In addition, as recognised by the Rio Convention the current international law of the sea framework does not presently allow for the establishment of effective MPAs in areas of ocean beyond national jurisdiction (the true high seas). This means that at present, MPAs can only be created by individual nation States in areas of the ocean where they have authority, meaning in their areas of ocean where they have sovereignty (internal waters, archipelagic waters, or territorial seas), or where they have sovereign rights (EEZs). This inability for areas of ocean outside national jurisdiction to be protected is one of the reasons why the United Nations is currently coordinating international efforts to make a new treaty for Areas Beyond National Jurisdiction (ABNJ).
However, at the present time, even though States have the authority to create MPAs within areas of national jurisdiction or sovereign rights, including EEZs, this does not mean that effective MPAs or networks are being created there.
What are MPAs?
While there is no single universal definition of a MPA the Rio Convention and its Conference of the Parties (COP) to the Rio Convention has provided some useful guidance, including:
A geographically defined area which is designated or regulated and managed to achieve specific conservation objectives” [including marine spaces]The COP also called for networks of MPAs to be made in accordance with customary international law:
Within the context of national and regional efforts to promote integrated marine and coastal area management, networks of marine and coastal protected areas, other conservation areas, and biosphere reserves, provide useful and important management tools for different levels of conservation, management and sustainable use of marine and coastal biological diversity, and resources, consistent with customary international law.
The language used by the COP shows that MPAs have always been envisaged to be a tool for integrated oceans management, rather than a solution in themselves. This practically reflects the point that merely protecting an area of ocean from one detrimental effect (for example over-fishing) will not resolve other existential threats, like the effects of climate change, pollution, or excessive use by other industries like shipping.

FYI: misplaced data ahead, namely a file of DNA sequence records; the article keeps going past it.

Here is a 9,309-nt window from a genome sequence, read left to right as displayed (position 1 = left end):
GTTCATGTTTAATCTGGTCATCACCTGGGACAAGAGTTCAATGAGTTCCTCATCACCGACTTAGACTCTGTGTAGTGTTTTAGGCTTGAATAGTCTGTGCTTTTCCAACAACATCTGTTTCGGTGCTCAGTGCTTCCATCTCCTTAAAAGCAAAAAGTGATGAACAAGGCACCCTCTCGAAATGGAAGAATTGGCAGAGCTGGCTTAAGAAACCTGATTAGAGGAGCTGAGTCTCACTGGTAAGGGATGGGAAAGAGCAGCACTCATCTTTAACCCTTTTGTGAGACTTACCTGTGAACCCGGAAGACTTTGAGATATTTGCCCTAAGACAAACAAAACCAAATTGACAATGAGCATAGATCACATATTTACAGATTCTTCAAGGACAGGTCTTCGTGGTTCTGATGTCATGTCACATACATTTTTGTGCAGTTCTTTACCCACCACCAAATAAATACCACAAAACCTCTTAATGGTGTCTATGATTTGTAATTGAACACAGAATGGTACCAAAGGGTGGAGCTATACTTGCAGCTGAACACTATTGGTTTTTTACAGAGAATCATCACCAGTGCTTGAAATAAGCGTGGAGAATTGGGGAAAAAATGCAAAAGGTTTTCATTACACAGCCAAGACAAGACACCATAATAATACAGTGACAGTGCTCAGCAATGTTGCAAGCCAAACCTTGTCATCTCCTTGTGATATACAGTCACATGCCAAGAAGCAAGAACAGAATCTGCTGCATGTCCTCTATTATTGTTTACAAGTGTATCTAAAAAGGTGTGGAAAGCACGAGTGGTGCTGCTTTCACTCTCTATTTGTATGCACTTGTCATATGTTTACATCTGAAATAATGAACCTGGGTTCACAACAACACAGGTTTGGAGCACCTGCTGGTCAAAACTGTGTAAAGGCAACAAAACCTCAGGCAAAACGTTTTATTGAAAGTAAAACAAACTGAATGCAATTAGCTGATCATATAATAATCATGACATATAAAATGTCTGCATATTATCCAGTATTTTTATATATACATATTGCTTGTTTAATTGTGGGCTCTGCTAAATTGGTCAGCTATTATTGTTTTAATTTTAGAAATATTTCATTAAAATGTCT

Why should there be a careful, transparent, consultative and participatory process undertaken before a MPA is created?
As mentioned previously in this and other legal bulletins, the creation of MPAs will affect other users of the ocean, some of whom may have user rights. In the Fiji context this may include user rights registered to relevant groups of indigenous/iTaukei at the Yavusa level, existing commercial fishing interests, shipping interests, tourism interests or other interests and rights that should be ascertained during the MPA establishment process.
This consultative and participatory process reflects the concept of sustainable development which although not a principle of customary international law provides useful and relevant guidance for national decision making in Fiji. Principles associated or part of sustainable development include the precautionary principle, the common concern of humanity, State sovereignty (authority) with or balanced by State responsibility, the polluter pays principle and participatory and informed decision making. (Our emphasis).
The Rio Declaration went further by setting out specific principles relating to procedure, and these included public participation in decision making.
In relation to MPAs there are also good practical reasons for good process and public participation and these include, but are not limited to:
- Understanding and consultation with holders of any rights that may experience changes or constraints to those use rights due to the creation of the MPA;
- Enabling the process to provide reasons based on good science regarding why the changes are required and getting support/consent from those who participate in the process (this should make monitoring and enforcement better later); and
- Via a consultative process improving the final decision and/or particular regulations that will constitute the legal framework for the MPA.
All of the above, are consistent with Fiji’s commitments pursuant to the CBD. Amongst other things Fiji has committed to:
- As far as possible and as appropriate, establish a system of protected areas where special measures need to be taken to conserve biological diversity;
- Develop where necessary guidelines for the selection, establishment and management of protected areas or areas where special measures need to be taken to conserve biological diversity;
- Regulate or manage biological resources for the conservation of biological diversity whether within or outside protected areas, with a view to ensuring their conservation and sustainable use; and
- Promote environmentally sound and sustainable development in areas adjacent to protected areas with a view to further protection of these areas.
The principles set out above, again emphasise the importance of a consultative and transparent decision-making process, but also hint that MPAs must be established appropriately to the international legal framework - this includes, but is not limited to, LOSC. To a certain extent LOSC constrains what signatory States like Fiji can do when it comes to establishing MPAs.
How does LOSC / the framework for international law of the Sea constrain the creation of MPAs for Fiji?